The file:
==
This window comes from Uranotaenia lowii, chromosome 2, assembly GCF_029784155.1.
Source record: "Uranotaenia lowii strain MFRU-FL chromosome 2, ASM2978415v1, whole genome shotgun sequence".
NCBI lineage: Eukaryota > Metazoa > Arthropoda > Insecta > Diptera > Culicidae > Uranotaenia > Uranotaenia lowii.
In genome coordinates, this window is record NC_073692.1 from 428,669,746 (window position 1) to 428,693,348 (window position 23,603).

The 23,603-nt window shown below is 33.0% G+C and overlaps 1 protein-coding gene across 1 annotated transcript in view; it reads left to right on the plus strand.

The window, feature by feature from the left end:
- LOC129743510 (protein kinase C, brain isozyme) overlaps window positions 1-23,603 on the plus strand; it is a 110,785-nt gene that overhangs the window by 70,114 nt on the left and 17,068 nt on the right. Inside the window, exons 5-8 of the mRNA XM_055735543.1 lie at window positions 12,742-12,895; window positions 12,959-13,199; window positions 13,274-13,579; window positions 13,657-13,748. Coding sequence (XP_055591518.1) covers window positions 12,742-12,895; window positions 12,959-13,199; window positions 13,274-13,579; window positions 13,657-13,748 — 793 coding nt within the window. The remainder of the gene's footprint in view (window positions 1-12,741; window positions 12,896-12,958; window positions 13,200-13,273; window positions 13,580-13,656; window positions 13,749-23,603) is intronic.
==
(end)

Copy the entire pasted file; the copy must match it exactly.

This window comes from Uranotaenia lowii, chromosome 2, assembly GCF_029784155.1.
Source record: "Uranotaenia lowii strain MFRU-FL chromosome 2, ASM2978415v1, whole genome shotgun sequence".
NCBI lineage: Eukaryota > Metazoa > Arthropoda > Insecta > Diptera > Culicidae > Uranotaenia > Uranotaenia lowii.
In genome coordinates, this window is record NC_073692.1 from 428,669,746 (window position 1) to 428,693,348 (window position 23,603).

The 23,603-nt window shown below is 33.0% G+C and overlaps 1 protein-coding gene across 1 annotated transcript in view; it reads left to right on the plus strand.

The window, feature by feature from the left end:
- LOC129743510 (protein kinase C, brain isozyme) overlaps window positions 1-23,603 on the plus strand; it is a 110,785-nt gene that overhangs the window by 70,114 nt on the left and 17,068 nt on the right. Inside the window, exons 5-8 of the mRNA XM_055735543.1 lie at window positions 12,742-12,895; window positions 12,959-13,199; window positions 13,274-13,579; window positions 13,657-13,748. Coding sequence (XP_055591518.1) covers window positions 12,742-12,895; window positions 12,959-13,199; window positions 13,274-13,579; window positions 13,657-13,748 — 793 coding nt within the window. The remainder of the gene's footprint in view (window positions 1-12,741; window positions 12,896-12,958; window positions 13,200-13,273; window positions 13,580-13,656; window positions 13,749-23,603) is intronic.